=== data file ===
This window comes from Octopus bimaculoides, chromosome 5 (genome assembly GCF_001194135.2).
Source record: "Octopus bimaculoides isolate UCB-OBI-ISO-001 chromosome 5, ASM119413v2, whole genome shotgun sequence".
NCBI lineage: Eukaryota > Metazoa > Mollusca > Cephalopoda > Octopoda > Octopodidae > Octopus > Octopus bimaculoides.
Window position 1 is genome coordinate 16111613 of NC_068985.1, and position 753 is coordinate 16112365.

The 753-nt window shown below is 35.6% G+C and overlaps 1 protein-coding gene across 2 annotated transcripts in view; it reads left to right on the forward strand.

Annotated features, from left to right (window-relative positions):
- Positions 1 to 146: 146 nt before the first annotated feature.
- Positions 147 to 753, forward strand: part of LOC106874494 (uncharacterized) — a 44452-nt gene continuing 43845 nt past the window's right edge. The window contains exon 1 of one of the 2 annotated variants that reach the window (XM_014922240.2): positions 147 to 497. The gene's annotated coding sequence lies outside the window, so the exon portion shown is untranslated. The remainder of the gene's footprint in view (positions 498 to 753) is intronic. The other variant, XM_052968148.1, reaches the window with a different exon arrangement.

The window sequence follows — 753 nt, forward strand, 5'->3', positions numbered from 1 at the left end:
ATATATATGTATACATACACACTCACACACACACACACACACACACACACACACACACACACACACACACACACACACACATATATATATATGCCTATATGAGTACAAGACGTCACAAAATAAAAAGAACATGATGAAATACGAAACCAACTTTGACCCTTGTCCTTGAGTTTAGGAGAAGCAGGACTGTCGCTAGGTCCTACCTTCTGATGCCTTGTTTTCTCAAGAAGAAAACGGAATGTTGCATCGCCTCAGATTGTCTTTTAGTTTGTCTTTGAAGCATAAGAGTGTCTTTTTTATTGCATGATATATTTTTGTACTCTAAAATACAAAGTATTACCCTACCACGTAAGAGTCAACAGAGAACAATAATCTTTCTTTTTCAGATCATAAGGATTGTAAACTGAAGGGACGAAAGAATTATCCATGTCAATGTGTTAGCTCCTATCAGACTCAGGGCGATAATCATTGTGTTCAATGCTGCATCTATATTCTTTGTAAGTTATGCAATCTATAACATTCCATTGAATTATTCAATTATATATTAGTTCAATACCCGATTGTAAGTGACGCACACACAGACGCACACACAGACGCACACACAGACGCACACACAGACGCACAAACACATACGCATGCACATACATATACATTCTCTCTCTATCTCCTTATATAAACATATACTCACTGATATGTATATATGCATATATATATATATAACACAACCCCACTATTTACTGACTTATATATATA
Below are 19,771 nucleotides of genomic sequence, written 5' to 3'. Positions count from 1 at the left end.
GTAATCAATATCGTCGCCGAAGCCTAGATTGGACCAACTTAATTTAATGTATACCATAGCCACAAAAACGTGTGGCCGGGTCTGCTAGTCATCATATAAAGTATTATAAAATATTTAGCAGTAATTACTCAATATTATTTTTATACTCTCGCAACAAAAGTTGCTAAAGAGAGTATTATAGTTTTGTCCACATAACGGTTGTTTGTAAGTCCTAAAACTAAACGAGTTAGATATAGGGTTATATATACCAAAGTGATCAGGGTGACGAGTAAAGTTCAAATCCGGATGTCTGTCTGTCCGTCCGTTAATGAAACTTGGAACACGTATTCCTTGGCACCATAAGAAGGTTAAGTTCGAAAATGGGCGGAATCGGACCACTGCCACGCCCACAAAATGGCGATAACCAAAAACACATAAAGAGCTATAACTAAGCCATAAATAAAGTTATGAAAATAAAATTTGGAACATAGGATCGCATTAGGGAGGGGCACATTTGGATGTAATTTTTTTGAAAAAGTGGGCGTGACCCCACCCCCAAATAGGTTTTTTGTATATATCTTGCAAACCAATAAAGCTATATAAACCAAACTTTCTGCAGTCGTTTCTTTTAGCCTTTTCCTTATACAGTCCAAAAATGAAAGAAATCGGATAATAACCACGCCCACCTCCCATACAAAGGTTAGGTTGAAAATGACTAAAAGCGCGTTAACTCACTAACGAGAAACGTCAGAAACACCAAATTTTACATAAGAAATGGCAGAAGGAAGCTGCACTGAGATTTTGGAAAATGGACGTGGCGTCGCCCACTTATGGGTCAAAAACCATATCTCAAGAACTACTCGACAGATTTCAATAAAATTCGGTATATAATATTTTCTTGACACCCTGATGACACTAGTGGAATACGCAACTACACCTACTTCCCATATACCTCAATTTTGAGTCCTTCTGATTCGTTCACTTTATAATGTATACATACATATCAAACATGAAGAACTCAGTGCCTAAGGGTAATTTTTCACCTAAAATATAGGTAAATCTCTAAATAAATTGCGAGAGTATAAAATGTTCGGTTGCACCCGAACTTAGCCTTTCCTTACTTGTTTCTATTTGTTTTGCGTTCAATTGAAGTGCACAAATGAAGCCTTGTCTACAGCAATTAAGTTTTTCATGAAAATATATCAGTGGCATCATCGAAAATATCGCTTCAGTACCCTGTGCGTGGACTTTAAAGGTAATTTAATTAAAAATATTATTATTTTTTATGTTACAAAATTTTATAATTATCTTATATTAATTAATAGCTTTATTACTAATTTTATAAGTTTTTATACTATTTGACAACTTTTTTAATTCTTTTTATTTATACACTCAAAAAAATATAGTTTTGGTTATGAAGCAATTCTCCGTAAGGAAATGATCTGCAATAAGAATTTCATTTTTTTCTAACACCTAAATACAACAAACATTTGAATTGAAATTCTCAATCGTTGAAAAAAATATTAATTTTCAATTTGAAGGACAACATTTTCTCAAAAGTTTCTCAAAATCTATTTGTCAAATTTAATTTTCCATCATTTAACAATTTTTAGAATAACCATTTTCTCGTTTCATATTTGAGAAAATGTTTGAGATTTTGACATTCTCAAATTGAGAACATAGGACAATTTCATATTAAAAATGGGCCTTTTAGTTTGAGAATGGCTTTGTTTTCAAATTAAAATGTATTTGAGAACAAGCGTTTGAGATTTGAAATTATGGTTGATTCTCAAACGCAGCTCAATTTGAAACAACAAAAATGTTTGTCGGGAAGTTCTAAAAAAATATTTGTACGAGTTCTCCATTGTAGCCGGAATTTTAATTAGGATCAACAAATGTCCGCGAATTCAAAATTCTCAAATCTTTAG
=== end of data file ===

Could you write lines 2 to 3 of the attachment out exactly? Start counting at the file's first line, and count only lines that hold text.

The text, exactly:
Source record: "Octopus bimaculoides isolate UCB-OBI-ISO-001 chromosome 5, ASM119413v2, whole genome shotgun sequence".
NCBI lineage: Eukaryota > Metazoa > Mollusca > Cephalopoda > Octopoda > Octopodidae > Octopus > Octopus bimaculoides.